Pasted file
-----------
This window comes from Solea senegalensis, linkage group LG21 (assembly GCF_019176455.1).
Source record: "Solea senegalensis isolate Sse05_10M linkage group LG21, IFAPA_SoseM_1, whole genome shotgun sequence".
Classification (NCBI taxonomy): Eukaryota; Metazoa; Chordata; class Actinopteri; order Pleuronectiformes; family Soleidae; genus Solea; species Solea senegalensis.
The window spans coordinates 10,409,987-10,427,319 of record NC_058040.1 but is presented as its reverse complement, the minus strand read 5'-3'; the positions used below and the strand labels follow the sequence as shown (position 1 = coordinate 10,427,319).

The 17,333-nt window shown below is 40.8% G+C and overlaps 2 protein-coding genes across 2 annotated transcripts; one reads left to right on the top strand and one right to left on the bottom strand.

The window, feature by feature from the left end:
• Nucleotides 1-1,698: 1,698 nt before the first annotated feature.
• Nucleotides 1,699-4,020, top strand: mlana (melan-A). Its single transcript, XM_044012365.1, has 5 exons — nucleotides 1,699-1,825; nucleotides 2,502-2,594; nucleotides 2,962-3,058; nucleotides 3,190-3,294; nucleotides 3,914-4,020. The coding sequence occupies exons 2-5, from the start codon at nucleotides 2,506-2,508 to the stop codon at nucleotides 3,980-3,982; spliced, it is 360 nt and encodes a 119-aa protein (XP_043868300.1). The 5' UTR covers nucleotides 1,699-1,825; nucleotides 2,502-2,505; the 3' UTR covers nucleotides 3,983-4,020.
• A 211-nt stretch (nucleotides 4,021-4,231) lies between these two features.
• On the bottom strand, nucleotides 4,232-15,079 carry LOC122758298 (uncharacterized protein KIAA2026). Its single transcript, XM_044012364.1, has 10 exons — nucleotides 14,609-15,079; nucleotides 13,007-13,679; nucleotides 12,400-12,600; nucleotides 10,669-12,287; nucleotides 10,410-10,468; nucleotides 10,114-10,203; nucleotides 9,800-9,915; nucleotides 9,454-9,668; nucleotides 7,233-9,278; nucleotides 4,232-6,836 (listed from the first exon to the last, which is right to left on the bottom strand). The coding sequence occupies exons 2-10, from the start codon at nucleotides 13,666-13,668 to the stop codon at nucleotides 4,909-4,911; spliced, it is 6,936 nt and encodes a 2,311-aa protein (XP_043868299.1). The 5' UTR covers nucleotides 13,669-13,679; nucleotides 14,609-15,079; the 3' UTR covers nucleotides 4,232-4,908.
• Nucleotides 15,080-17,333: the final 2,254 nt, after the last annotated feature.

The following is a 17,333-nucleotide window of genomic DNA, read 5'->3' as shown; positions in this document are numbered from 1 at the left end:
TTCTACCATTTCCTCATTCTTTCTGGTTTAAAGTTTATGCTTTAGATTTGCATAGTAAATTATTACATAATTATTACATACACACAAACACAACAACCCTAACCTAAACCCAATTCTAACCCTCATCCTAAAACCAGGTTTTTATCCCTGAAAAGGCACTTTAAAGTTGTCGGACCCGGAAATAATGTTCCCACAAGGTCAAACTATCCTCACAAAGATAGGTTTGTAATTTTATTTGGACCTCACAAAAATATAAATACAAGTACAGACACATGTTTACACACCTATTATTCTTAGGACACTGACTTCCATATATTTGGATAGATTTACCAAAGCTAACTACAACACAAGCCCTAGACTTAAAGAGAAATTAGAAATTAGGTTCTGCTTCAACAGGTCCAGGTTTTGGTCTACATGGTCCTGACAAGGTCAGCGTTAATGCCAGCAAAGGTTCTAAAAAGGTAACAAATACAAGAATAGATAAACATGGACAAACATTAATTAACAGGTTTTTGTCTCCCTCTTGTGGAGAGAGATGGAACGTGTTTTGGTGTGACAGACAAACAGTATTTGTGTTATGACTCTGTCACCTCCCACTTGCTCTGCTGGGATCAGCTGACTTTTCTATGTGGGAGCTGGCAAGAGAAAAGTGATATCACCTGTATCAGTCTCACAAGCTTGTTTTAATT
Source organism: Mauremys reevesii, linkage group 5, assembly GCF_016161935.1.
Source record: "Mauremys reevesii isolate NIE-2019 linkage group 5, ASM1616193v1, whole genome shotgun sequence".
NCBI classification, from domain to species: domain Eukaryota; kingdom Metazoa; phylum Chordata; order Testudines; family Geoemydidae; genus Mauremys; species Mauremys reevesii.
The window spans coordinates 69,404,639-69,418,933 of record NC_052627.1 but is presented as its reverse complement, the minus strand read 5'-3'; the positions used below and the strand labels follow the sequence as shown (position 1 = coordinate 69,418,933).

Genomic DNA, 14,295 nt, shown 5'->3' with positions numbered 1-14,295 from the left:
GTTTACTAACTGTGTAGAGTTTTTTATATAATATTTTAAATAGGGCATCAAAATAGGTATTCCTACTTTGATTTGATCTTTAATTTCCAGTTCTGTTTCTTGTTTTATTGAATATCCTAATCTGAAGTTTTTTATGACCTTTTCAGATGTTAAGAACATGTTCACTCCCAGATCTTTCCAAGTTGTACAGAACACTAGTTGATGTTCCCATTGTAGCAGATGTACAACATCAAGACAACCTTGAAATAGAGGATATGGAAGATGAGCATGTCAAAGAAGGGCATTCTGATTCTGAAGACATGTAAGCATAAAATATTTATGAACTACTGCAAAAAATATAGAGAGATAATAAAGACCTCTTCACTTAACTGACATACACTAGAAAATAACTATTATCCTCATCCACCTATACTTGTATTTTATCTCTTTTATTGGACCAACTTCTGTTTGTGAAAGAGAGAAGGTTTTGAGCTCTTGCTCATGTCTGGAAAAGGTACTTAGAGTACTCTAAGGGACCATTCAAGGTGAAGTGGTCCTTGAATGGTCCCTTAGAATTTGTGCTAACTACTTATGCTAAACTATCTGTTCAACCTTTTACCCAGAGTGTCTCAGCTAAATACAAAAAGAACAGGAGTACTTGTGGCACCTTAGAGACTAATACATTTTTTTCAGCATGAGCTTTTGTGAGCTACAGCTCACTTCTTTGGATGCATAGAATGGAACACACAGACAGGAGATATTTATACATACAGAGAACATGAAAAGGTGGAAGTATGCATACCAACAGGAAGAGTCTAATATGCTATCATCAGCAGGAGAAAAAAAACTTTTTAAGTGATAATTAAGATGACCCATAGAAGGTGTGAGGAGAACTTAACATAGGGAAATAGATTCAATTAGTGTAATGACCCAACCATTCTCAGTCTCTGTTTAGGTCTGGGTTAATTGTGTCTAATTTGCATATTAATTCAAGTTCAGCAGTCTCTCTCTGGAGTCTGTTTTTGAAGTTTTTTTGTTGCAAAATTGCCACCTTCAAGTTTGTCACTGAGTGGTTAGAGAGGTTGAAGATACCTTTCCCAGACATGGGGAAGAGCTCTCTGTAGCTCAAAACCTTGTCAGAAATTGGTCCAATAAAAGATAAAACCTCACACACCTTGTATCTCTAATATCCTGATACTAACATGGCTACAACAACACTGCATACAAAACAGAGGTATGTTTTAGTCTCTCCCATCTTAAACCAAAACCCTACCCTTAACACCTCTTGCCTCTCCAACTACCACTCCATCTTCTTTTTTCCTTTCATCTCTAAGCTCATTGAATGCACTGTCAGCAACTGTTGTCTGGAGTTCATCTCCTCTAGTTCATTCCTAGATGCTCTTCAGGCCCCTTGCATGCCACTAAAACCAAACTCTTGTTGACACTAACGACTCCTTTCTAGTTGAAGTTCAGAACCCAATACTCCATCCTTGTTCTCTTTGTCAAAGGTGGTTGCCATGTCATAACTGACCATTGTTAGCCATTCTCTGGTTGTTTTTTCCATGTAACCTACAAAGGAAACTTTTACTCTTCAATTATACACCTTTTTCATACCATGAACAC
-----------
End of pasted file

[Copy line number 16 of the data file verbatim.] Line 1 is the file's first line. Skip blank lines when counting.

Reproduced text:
NCBI classification, from domain to species: domain Eukaryota; kingdom Metazoa; phylum Chordata; order Testudines; family Geoemydidae; genus Mauremys; species Mauremys reevesii.